Although the words “epidemic” and “pandemic” are most commonly used in reference to contagious diseases, at what point does a disease become so deadly, widespread and virulent, so adept at overcoming bodily defense mechanisms, that it qualifies as being of “epidemic proportions”?
This descriptor surely describes lung cancer, a disease of global geographic reach that is non-discriminatory in attacking all people, regardless of age, sex, ethnicity or socio-economic background. Lung cancer has become of worldwide epidemic proportions over the past 100 years. Tragically, it continues to be a “grim reaper” in the 21st century.
Only a global effort will succeed in significantly impacting survival and transforming lung cancer from a global epidemic to a chronically managed disease and ultimately to finding a cure. My personal experience tells the story of why lung cancer continues to be of epidemic proportions. Of greater importance it reveals a path for clinicians, researchers, industry and patients to take to eradicate “epidemic” from the lung cancer lexicon.
Diagnosed with stage 3b lung cancer in 2004, I was overwhelmed and under-educated about the disease. All I knew was that I wanted to live. I was committed to finding a treatment plan that offered hope for survival.
Prior to diagnosis I had experienced chest pain and found myself in a whirlwind of doctor visits to no avail. A neurologist, thinking my condition was due to radiating pain from a bulging neck disc, placed me on Vioxx. As an anti-inflammatory drug, it did reduce my chest pain. For awhile I thought I was cured, but when I stopped taking Vioxx the pain came raging back.
I finally resorted to paying for a full body scan that found a tumor on my aorta and subclavian artery. After a failed biopsy I was told that exploratory surgery was the only option. “Exploratory” sounded ominous. I needed to do some research before anyone took a scalpel to my chest. What I found was a Pandora’s Box of information about the disease’s complexity, subsets and the ability of lung cancer to outwit drugs, treatments, doctors and patients through mutations. I also encountered the “stigma” and blame associated with lung cancer, as well as the public perception, still prevalent today, that lung cancer is only a smoker’s disease. This misperception has always and still continues to hinder funding, which negatively impacts patient survival.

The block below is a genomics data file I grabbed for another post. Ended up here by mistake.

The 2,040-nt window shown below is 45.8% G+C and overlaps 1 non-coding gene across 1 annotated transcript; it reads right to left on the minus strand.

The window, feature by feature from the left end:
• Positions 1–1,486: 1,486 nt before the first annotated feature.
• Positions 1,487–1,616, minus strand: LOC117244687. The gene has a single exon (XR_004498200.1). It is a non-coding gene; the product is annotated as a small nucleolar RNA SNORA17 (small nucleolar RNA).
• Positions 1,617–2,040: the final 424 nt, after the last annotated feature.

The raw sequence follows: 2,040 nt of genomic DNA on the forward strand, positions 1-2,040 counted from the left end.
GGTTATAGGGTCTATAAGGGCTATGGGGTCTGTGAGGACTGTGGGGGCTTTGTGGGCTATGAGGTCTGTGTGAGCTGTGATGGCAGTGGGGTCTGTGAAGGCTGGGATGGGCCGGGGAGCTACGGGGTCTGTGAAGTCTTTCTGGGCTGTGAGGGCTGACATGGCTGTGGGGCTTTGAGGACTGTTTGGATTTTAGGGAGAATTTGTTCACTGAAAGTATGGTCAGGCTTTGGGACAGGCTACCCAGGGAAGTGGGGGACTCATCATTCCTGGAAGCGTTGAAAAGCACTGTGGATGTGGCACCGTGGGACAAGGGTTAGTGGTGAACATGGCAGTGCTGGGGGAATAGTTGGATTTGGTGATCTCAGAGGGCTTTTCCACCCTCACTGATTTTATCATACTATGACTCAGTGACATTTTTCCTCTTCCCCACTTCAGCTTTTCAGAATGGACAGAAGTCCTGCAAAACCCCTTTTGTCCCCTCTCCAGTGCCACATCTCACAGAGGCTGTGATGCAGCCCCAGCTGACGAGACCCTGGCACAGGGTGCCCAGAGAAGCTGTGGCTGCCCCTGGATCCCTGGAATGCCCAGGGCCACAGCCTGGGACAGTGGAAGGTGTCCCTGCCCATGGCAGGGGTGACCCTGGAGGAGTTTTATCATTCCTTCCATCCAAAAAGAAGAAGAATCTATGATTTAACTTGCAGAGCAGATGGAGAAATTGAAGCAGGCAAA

Fortunately, my research also led me to an amazing thoracic surgeon at the University of CA, San Francisco who had a relationship with my community hospital that had an oncologist, pulmonologist, radiation oncologist and pathologist. They all agreed that my case was challenging and if we didn’t begin treatment soon, the tumor would crush my aorta and end my life. Although atypical a decade ago, my doctors all gathered for a tumor board at which they put together an aggressive chemo/radiation plan that hopefully would shrink the tumor enough to allow me to have surgery.
Today I am here, minus my left top lobe, with some work on my esophagus, surgery on both arteries and several post-surgery pulmonary edemas. The collaborative treatment I received from a dedicated, creative interdisciplinary team willing to “think outside-the-box” saved my life.
Survival made me one of the most grateful patients in the world. It also gave me a new life goal: to make sure that every lung cancer patient received the same kind of care I had. However, I soon discovered that the interdisciplinary team care approach that had saved me from being a lung cancer epidemic fatality and made me a survivor was not the standard of care (SOC) in the US or the world. This remains true today.
To address what I saw as an appalling deficiency in lung cancer health care, resources and survival, in 2006 my family and I founded the Bonnie J. Addario Lung Cancer Foundation/ALCF (www.lungcancerfoundation.org) and in 2008 started another nonprofit, Addario Lung Cancer Medical Institute/ALCMI, (www.alcmi.net), a global consortium dedicated to facilitate and drive research. We have worked with thousands of patients/families worldwide, providing free educational and support programs, connecting them with doctors and access to clinical trials, funding innovative research where the need is greatest, advocating for patients to have a seat at the “stakeholder table” where life-and-death decisions are made about their survival now and in the future.
Yes, since 2006 there has been success in the discovery of mutations (i.e., EGFR; ALK) aligned with targeted drugs (i.e., Tarceva/Erlotinib; Xalcori), many of which were only in clinical trials when I was diagnosed. The patient survival rate for the first five years after diagnosis has improved due to these discoveries and others. However, since President Nixon declared “war on cancer” in the US nearly 45 years ago, the patient survival rate after five years has only risen a couple of percentage points to 17% today, which means the death rate remains tragically high at 83% in one of the world’s wealthiest and most advanced nations.